Besides the mentioned capabilities, lidars present some important limitations, such as reduced range in adverse weather conditions (precipitation, heavy rain, fog, low clouds, or low aerosol concentration; Liu et al., 2019; Mann et al., 2018) and a limited spatiotemporal resolution of this instrument, namely about 20 m in the radial direction and about 10 Hz in sampling frequency. These technical specifications, associated with the nonstationary wind conditions typically encountered for field experiments, pose major challenges in the application of wind lidars for the statistical analysis of turbulent atmospheric flows.
In the realm of wind energy, early lidar measurements were limited to the qualitative analysis of snapshots of the line-of-sight (LOS) velocity, i.e., the velocity component parallel to the laser beam (Käsler et al., 2010; Clive et al., 2011). Fitting of the wake velocity deficit was also successfully exploited for the extraction of quantitative information about wake evolution from lidar measurements (Aitken and Lundquist, 2014; Wang and Barthelmie, 2015; Kumer et al., 2015; Trujillo et al., 2016; Bodini et al., 2017). To characterize velocity fields with higher statistical significance, the time averages of several lidar scans were calculated for periods with reasonably steady inflow conditions (Iungo and Porté-Agel, 2014; Machefaux et al., 2015; Van Dooren et al., 2016). In the case of data collected under different wind and atmospheric conditions, clustering and bin-averaging of lidar data were carried out (Machefaux et al., 2016; Garcia et al., 2017; Bromm et al., 2018; Zhan et al., 2019, 2020). Finally, more advanced techniques for first-order statistical analysis, such as variational methods (Xia et al., 2008; Newsom and Banta, 2004), optimal interpolation (Xu and Gong, 2002; Kongara et al., 2012), least squares methods (Newsom et al., 2008), and Navier–Stokes solvers (Astrup et al., 2017; Sekar et al., 2018), were applied for the reconstruction of the velocity vector field from dual Doppler measurements.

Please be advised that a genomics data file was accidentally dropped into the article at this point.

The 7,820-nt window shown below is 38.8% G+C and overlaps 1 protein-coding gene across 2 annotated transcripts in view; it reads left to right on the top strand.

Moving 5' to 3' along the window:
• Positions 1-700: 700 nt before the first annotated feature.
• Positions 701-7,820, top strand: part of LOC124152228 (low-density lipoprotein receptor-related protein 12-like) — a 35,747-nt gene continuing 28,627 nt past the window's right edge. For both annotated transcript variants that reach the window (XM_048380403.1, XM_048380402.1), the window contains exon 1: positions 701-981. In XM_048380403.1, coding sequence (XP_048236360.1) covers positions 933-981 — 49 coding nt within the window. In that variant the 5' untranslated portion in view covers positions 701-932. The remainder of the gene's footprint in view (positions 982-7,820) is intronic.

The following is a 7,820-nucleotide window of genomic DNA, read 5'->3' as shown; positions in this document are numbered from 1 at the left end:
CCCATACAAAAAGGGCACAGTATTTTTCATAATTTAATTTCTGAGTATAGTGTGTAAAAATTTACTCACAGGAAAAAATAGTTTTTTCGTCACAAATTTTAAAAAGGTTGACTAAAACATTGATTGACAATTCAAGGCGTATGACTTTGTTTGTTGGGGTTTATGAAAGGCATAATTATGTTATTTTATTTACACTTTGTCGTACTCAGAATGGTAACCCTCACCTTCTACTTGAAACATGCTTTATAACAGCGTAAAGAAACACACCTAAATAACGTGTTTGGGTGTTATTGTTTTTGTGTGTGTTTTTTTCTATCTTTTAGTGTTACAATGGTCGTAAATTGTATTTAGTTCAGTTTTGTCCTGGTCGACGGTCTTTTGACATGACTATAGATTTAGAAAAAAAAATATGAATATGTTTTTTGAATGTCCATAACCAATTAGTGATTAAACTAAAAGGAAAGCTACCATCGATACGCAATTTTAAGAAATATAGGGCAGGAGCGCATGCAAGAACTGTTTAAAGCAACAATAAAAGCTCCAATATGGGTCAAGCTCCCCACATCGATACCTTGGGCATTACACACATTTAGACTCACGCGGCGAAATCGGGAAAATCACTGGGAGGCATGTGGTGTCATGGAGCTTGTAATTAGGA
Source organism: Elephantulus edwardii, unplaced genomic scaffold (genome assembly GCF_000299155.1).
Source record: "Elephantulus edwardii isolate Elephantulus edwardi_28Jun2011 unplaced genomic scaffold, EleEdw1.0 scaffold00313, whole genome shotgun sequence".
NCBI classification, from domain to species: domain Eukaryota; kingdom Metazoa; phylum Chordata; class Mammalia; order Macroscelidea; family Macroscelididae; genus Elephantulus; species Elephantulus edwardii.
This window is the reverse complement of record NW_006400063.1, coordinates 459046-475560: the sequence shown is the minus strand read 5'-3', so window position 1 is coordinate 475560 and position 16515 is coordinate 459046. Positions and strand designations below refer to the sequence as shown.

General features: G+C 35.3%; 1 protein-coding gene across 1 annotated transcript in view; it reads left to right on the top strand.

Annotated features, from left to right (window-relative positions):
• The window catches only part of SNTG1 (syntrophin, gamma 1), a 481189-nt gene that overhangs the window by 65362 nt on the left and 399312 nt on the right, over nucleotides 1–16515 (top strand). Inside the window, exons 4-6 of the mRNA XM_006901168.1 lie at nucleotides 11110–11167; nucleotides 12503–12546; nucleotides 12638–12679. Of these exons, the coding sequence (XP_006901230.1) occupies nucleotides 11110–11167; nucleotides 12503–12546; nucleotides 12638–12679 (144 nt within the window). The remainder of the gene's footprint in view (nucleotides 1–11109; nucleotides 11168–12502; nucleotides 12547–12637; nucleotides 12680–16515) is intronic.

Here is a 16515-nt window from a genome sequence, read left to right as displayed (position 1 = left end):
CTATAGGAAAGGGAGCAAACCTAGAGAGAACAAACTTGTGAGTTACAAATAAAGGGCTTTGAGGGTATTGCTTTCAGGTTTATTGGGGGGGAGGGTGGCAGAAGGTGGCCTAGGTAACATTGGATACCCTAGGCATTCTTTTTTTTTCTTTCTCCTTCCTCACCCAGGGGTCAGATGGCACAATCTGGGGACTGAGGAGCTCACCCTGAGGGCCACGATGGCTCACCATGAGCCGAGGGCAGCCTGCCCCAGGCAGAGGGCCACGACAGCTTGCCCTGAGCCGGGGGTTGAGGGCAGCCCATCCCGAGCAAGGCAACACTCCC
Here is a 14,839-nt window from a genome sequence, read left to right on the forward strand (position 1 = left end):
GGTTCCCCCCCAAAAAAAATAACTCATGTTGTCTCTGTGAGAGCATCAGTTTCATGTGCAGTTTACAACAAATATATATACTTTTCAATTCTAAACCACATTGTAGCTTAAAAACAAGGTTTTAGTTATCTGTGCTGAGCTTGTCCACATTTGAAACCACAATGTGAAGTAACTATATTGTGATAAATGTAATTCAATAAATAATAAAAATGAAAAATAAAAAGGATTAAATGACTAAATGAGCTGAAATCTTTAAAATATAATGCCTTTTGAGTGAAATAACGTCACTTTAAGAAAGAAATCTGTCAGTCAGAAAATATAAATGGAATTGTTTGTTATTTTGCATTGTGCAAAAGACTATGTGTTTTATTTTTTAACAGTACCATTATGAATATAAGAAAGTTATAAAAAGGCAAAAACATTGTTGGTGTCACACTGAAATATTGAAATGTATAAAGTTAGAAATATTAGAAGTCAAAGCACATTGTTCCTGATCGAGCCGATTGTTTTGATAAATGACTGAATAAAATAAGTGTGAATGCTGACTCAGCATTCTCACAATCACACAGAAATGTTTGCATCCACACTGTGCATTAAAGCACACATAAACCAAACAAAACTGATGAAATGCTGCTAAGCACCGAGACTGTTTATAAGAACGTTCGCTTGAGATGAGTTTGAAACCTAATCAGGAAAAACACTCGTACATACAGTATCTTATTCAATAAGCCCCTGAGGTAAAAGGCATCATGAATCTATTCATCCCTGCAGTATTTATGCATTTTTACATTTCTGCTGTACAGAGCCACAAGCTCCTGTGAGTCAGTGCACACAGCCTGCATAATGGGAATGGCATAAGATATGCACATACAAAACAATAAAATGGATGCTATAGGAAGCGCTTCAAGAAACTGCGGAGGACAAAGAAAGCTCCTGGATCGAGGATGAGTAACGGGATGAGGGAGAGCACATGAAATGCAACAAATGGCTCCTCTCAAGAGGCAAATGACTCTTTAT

Besides the mean field, the calculation of higher-order statistics from lidar data to investigate atmospheric turbulence is still an open problem. In this regard, Eberhard et al. (1989) re-adapted the postprocessing of the velocity azimuth display (VAD) scans (Lhermitte, 1969; Wilson, 1970; Kropfli, 1986) to estimate all the components of the Reynolds stress tensor by assuming horizontal homogeneity of the mean flow within the scanning volume, which can be a limiting constraint for measurements in complex terrains (Frisch, 1991; Bingöl, 2009). Range height indicator (RHI) scans were used to detect second-order statistics (Bonin et al., 2017), spectra, skewness, dissipation rate of the velocity field, and even heat flux (Gal-Chen et al., 1992). Recently, in the context of wind radar technology, but readily applicable to lidars as well, a promising method for the estimation of the instantaneous turbulence intensity (i.e., the ratio between standard deviation and mean of streamwise velocity), based on the Taylor hypothesis of frozen turbulence, was proposed by Duncan et al. (2019). More advanced techniques exploit additional information of turbulence carried by the spectrum of the backscattered lidar signal (Smalikho, 1995). However, this approach requires the availability of lidar raw data, which is not generally available for commercial lidars. For a review on turbulence statistical analyses through lidar measurements, the reader can refer to Sathe and Mann (2013). Another typical scanning strategy to obtain high-frequency lidar data consists of performing scans with fixed elevation and azimuthal angles of the laser beam while maximizing the sampling frequency (Mayor et al., 1997; O'Connor et al., 2010; Vakkari et al., 2015; Frehlich and Cornman, 2002; Debnath et al., 2017b; Choukulkar et al., 2017; Lundquist et al., 2017).
For remote sensing instruments, data are typically collected based on a spherical coordinate system, and then interpolated over a Cartesian reference frame oriented with the x axis in the mean wind direction. This interpolation can be a source of error (Fuertes Carbajo and Porté-Agel, 2018), especially if a linear interpolation method is used (Garcia et al., 2017; Carbajo Fuertes et al., 2018; Beck and Kühn, 2017; Astrup et al., 2017). Delaunay triangulation has also been widely adopted for coordinate transformation (Clive et al., 2011; Trujillo et al., 2011, 2016; Iungo and Porté-Agel, 2014; Machefaux et al., 2015), yet the accuracy has not been quantified in the case of nonuniformly distributed data. It is reasonable to weight the influence of the experimental points on their statistics according to the distance from the respective grid centroid, such as using uniform (Newsom et al., 2008), hyperbolic (Van Dooren et al., 2016), or Gaussian weights (Newsom et al., 2014; Wang and Barthelmie, 2015; Zhan et al., 2019). The use of distance-based Gaussian weights for the interpolation of scattered data over a Cartesian grid is at the base of the Barnes objective analysis (or Barnes scheme; Barnes, 1964), which has been systematically used in meteorology but only sporadically used for lidar data. It represents an iterative statistical ensemble procedure to reconstruct a scalar field arbitrarily sampled in space and is low-pass filtered with a cut-off wavelength that is a function of the parameters of the scheme.